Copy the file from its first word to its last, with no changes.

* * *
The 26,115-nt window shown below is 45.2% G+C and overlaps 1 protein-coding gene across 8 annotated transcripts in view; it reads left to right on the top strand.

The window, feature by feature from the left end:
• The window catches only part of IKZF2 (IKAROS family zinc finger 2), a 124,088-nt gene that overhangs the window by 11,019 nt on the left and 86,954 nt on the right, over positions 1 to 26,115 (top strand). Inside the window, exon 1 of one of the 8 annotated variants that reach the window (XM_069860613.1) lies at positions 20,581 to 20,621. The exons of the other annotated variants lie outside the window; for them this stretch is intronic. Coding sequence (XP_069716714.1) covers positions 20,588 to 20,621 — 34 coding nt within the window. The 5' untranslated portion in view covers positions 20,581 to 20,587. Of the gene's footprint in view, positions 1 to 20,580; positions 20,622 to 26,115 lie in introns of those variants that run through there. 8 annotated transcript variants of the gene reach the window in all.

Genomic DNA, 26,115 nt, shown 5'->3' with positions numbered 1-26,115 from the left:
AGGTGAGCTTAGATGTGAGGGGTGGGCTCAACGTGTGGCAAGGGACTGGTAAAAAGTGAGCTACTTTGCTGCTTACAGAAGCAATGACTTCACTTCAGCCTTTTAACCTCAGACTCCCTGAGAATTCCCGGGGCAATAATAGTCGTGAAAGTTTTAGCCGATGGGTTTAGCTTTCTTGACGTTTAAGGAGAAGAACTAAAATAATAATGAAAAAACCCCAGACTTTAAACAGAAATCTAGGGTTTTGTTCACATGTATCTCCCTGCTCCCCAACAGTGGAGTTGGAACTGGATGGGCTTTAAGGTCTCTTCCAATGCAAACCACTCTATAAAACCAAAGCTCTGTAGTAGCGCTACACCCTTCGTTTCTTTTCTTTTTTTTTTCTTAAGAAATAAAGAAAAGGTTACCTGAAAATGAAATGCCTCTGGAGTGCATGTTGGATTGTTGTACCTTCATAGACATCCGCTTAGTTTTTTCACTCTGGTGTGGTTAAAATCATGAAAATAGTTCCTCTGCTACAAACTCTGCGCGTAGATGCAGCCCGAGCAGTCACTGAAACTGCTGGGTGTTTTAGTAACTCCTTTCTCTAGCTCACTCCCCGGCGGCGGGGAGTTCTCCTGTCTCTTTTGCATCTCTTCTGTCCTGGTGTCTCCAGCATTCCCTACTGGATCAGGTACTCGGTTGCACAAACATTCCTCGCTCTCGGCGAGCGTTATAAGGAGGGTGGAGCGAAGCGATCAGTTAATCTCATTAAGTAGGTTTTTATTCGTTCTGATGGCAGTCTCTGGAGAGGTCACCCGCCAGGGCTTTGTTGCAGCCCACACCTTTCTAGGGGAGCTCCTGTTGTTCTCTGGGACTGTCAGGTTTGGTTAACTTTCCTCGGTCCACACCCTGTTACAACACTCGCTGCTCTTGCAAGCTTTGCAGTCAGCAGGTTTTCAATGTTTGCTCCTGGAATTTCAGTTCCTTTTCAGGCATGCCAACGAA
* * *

The 26,115-nt window shown below is 45.2% G+C and overlaps 1 protein-coding gene across 8 annotated transcripts in view; it reads left to right on the top strand.

The window, feature by feature from the left end:
• The window catches only part of IKZF2 (IKAROS family zinc finger 2), a 124,088-nt gene that overhangs the window by 11,019 nt on the left and 86,954 nt on the right, over positions 1 to 26,115 (top strand). Inside the window, exon 1 of one of the 8 annotated variants that reach the window (XM_069860613.1) lies at positions 20,581 to 20,621. The exons of the other annotated variants lie outside the window; for them this stretch is intronic. Coding sequence (XP_069716714.1) covers positions 20,588 to 20,621 — 34 coding nt within the window. The 5' untranslated portion in view covers positions 20,581 to 20,587. Of the gene's footprint in view, positions 1 to 20,580; positions 20,622 to 26,115 lie in introns of those variants that run through there. 8 annotated transcript variants of the gene reach the window in all.

Genomic DNA, 26,115 nt, shown 5'->3' with positions numbered 1-26,115 from the left:
AGGTGAGCTTAGATGTGAGGGGTGGGCTCAACGTGTGGCAAGGGACTGGTAAAAAGTGAGCTACTTTGCTGCTTACAGAAGCAATGACTTCACTTCAGCCTTTTAACCTCAGACTCCCTGAGAATTCCCGGGGCAATAATAGTCGTGAAAGTTTTAGCCGATGGGTTTAGCTTTCTTGACGTTTAAGGAGAAGAACTAAAATAATAATGAAAAAACCCCAGACTTTAAACAGAAATCTAGGGTTTTGTTCACATGTATCTCCCTGCTCCCCAACAGTGGAGTTGGAACTGGATGGGCTTTAAGGTCTCTTCCAATGCAAACCACTCTATAAAACCAAAGCTCTGTAGTAGCGCTACACCCTTCGTTTCTTTTCTTTTTTTTTTCTTAAGAAATAAAGAAAAGGTTACCTGAAAATGAAATGCCTCTGGAGTGCATGTTGGATTGTTGTACCTTCATAGACATCCGCTTAGTTTTTTCACTCTGGTGTGGTTAAAATCATGAAAATAGTTCCTCTGCTACAAACTCTGCGCGTAGATGCAGCCCGAGCAGTCACTGAAACTGCTGGGTGTTTTAGTAACTCCTTTCTCTAGCTCACTCCCCGGCGGCGGGGAGTTCTCCTGTCTCTTTTGCATCTCTTCTGTCCTGGTGTCTCCAGCATTCCCTACTGGATCAGGTACTCGGTTGCACAAACATTCCTCGCTCTCGGCGAGCGTTATAAGGAGGGTGGAGCGAAGCGATCAGTTAATCTCATTAAGTAGGTTTTTATTCGTTCTGATGGCAGTCTCTGGAGAGGTCACCCGCCAGGGCTTTGTTGCAGCCCACACCTTTCTAGGGGAGCTCCTGTTGTTCTCTGGGACTGTCAGGTTTGGTTAACTTTCCTCGGTCCACACCCTGTTACAACACTCGCTGCTCTTGCAAGCTTTGCAGTCAGCAGGTTTTCAATGTTTGCTCCTGGAATTTCAGTTCCTTTTCAGGCATGCCAACGAA